OPINION: from entertaining to retainingDANIEL HAVEMAN, LEAD ARCHITECT, INDG
Today, when people hear the word 3D they automatically associate it with entertainment. Just think about 3D movies, 3D televisions and 3D gaming. But 3D technology is a lot broader than that, impacting manufacturing, visualisation and ……
Today, when people hear the word 3D they automatically associate it with entertainment. Just think about 3D movies, 3D televisions and 3D gaming. But 3D technology is a lot broader than that, impacting manufacturing, visualisation and interaction.
A brief history
Let’s dive a little more into the history first; 3D technology has been around for quite a long time. In the early 60′s, developments of 3D surface reconstruction have led to the initial stages of computer aided design (CAD) in the automobile and aircraft industries, and subsequently computer aided manufacturing. 3D in gaming and movies has also been around for longer than you may realise, starting in the early 80′s, with 3D projection in Jaws (1984), CGI in Tron (1982) and with gaming on arcade cabinets such as Space Harrier (1985). The development of affordable 3D graphics hardware in the late 90′s has resulted in now nearly every computing device, including phones and TVs to have these capabilities on board.
3D experiences in the hand of the consumer
The exponential increase in computing power in tablets and smartphone combined with the rise of broadband internet has literally put photorealistic 3D experiences in the hands of the consumer. This has paved the way for 3D technology to reshape industries, by using this technology to replace photography, and create experiences that weren’t possible with traditional methods.
The path of innovation
Meanwhile, 3D is continuing its path of innovation. New production methods like 3D scanning and printing are revolutionizing product prototyping, mass-customization, consumer creation and more. This allows for new design possibilities, creating structures that weren’t available before. We are in the advent of a new era in which mass customization becomes mainstream and the consumer becomes the main character in the brand story, designing and creating his own personal products. With tools such as augmented reality even allowing them to see these new products before they have been manufactured, as real as any finished product in stores.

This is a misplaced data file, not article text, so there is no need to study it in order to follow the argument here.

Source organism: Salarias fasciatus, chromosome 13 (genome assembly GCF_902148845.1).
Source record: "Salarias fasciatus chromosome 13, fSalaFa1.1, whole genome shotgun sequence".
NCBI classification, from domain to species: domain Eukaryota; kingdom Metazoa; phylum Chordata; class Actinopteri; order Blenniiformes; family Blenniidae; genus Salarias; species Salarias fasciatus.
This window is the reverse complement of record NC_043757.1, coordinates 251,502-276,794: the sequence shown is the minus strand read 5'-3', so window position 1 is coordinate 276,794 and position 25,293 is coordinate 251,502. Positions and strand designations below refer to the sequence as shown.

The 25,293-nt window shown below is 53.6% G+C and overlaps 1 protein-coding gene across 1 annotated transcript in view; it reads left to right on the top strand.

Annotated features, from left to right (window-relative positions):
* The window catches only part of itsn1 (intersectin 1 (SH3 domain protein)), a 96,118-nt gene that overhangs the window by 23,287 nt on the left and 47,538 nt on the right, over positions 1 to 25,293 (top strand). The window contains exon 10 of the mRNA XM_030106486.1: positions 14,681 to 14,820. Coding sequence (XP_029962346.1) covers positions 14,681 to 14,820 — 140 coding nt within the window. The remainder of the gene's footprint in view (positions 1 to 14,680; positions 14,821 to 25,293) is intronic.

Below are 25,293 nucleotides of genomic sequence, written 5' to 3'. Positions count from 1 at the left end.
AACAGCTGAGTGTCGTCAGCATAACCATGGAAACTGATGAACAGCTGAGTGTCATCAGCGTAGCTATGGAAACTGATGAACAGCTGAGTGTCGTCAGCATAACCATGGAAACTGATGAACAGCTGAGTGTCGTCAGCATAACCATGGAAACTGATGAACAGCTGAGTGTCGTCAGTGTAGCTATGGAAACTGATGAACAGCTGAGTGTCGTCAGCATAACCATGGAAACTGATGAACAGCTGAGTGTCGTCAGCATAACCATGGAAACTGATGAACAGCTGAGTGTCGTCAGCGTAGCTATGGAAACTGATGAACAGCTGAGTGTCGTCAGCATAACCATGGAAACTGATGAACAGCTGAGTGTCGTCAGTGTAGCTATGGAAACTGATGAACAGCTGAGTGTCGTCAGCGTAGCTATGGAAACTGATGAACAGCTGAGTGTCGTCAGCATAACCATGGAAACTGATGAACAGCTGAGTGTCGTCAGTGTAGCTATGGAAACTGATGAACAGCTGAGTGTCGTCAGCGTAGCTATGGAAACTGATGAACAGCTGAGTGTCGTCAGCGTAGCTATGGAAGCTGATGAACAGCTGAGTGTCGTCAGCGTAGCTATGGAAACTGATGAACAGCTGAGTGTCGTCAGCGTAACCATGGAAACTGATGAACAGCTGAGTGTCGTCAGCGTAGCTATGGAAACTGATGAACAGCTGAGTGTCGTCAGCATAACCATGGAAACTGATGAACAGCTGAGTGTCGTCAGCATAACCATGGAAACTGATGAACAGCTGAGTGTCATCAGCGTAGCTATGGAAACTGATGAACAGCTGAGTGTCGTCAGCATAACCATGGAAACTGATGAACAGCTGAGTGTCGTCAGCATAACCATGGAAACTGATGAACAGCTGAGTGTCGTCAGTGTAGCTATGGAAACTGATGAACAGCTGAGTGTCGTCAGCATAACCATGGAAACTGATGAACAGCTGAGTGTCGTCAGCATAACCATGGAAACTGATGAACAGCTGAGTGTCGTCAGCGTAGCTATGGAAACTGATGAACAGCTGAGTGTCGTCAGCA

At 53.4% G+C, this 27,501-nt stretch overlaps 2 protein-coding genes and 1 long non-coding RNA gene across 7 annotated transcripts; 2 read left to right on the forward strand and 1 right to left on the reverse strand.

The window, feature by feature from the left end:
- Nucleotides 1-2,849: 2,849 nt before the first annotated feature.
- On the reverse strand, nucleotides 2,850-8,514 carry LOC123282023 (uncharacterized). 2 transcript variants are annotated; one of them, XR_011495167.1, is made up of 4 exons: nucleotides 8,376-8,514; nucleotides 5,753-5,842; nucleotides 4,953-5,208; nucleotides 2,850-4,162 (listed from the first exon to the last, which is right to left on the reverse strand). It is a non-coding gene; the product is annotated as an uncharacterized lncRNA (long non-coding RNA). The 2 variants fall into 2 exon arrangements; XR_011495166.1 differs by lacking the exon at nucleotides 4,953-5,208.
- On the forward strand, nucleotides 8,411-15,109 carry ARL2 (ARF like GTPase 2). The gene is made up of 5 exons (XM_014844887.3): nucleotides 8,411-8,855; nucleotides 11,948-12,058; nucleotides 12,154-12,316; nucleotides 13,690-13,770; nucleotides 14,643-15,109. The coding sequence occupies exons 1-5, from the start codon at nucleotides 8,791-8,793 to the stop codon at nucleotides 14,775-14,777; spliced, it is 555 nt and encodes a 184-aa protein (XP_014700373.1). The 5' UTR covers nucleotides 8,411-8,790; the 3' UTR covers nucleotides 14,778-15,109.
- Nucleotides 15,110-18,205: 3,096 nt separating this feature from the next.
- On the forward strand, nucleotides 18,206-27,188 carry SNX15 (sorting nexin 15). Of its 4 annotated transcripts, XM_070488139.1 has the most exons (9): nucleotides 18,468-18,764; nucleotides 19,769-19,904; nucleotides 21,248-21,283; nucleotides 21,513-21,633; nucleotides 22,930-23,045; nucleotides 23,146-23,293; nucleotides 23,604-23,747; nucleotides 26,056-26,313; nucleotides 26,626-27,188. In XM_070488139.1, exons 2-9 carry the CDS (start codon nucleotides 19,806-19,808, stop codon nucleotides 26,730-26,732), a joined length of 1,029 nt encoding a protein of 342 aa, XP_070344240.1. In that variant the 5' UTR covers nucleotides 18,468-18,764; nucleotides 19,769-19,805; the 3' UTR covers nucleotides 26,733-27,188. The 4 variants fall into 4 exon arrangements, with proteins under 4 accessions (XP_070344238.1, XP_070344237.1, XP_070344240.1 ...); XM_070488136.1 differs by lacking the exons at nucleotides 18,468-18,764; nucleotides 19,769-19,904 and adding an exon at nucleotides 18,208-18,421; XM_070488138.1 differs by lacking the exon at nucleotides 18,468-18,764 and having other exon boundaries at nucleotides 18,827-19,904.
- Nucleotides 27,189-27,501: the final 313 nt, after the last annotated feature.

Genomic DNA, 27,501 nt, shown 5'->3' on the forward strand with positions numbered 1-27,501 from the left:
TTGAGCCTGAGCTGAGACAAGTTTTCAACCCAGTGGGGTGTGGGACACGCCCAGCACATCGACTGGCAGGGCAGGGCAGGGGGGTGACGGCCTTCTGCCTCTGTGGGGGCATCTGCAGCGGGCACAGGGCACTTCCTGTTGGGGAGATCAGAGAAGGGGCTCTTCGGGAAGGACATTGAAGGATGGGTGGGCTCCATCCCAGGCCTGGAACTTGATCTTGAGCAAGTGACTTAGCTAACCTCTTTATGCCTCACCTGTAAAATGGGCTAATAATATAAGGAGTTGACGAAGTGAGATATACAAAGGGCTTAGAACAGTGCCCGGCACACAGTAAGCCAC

3D enabling an omni-channel product story
INDG is currently producing a major part of all product visualizations (photos and videos) for consumer product brands such as Philips. For consumer product brands, 3D enables to sell products as part of a story, not in a ‘book’ but in a ‘virtual theater’. The product can be the hero in this world. This allows brands to shape, augment and enhance their brand and product stories in-store, on the go or at home. After capturing a product in 3D, the so-called 3D master asset (a digital copy of the actual product) can be the input for everything. As a result, 3D can be applied across the complete product life cycle from design and manufacturing to retail and customer care. Using INDG’s Product Engagement Suite, it is possible to visualize these products wherever needed; in an interactive 3D web experience, in interactive applications, in stores, or using the latest augmented reality technology at home.
Enabling contextual content
For most consumer product brands, it is becoming crucial to differentiate their products to smaller consumer segments. To reach these segments, brands will have to engage on an individual basis using a wide range of touch points and devices. This poses an immense challenge: sourcing high-impact visual product content for any consumer context. As a result, brands need on-demand delivery of consistent, high quality product content at a larger scale than ever before. For this need, 3D modeling and computer generated imagery is becoming crucial since traditional (camera recorded) photos and videos cannot fulfill this need anymore.
Current possibilities with 3D are already very cool. Retailers such as IKEA already adapt images for cultural differences in models – localization, scalability and targeting. The modularity offered through 3D-based imagery allows brands to offer a realistic, personalized experience that drives consumer engagement. Consumers spend more time experiencing product online, return more often to discover more and are much more confident to buy online.